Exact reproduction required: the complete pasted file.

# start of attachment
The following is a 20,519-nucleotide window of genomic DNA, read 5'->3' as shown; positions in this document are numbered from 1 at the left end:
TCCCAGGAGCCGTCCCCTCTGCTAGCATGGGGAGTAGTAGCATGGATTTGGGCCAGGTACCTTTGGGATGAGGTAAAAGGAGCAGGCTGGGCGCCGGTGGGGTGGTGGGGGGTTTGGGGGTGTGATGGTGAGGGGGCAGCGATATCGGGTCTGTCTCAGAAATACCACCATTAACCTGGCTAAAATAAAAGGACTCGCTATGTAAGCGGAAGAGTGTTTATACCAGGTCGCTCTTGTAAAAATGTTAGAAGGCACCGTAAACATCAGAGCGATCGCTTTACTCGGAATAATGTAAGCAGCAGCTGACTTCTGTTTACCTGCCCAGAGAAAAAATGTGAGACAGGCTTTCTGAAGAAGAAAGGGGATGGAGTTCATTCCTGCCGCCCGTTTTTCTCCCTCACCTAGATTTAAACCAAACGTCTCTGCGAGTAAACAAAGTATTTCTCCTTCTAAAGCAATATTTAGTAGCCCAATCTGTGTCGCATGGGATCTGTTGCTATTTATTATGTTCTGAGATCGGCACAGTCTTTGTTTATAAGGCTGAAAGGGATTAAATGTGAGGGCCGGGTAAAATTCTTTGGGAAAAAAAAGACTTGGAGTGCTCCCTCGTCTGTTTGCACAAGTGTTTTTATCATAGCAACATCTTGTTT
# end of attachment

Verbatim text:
The following is a 20,519-nucleotide window of genomic DNA, read 5'->3' as shown; positions in this document are numbered from 1 at the left end:
TCCCAGGAGCCGTCCCCTCTGCTAGCATGGGGAGTAGTAGCATGGATTTGGGCCAGGTACCTTTGGGATGAGGTAAAAGGAGCAGGCTGGGCGCCGGTGGGGTGGTGGGGGGTTTGGGGGTGTGATGGTGAGGGGGCAGCGATATCGGGTCTGTCTCAGAAATACCACCATTAACCTGGCTAAAATAAAAGGACTCGCTATGTAAGCGGAAGAGTGTTTATACCAGGTCGCTCTTGTAAAAATGTTAGAAGGCACCGTAAACATCAGAGCGATCGCTTTACTCGGAATAATGTAAGCAGCAGCTGACTTCTGTTTACCTGCCCAGAGAAAAAATGTGAGACAGGCTTTCTGAAGAAGAAAGGGGATGGAGTTCATTCCTGCCGCCCGTTTTTCTCCCTCACCTAGATTTAAACCAAACGTCTCTGCGAGTAAACAAAGTATTTCTCCTTCTAAAGCAATATTTAGTAGCCCAATCTGTGTCGCATGGGATCTGTTGCTATTTATTATGTTCTGAGATCGGCACAGTCTTTGTTTATAAGGCTGAAAGGGATTAAATGTGAGGGCCGGGTAAAATTCTTTGGGAAAAAAAAGACTTGGAGTGCTCCCTCGTCTGTTTGCACAAGTGTTTTTATCATAGCAACATCTTGTTT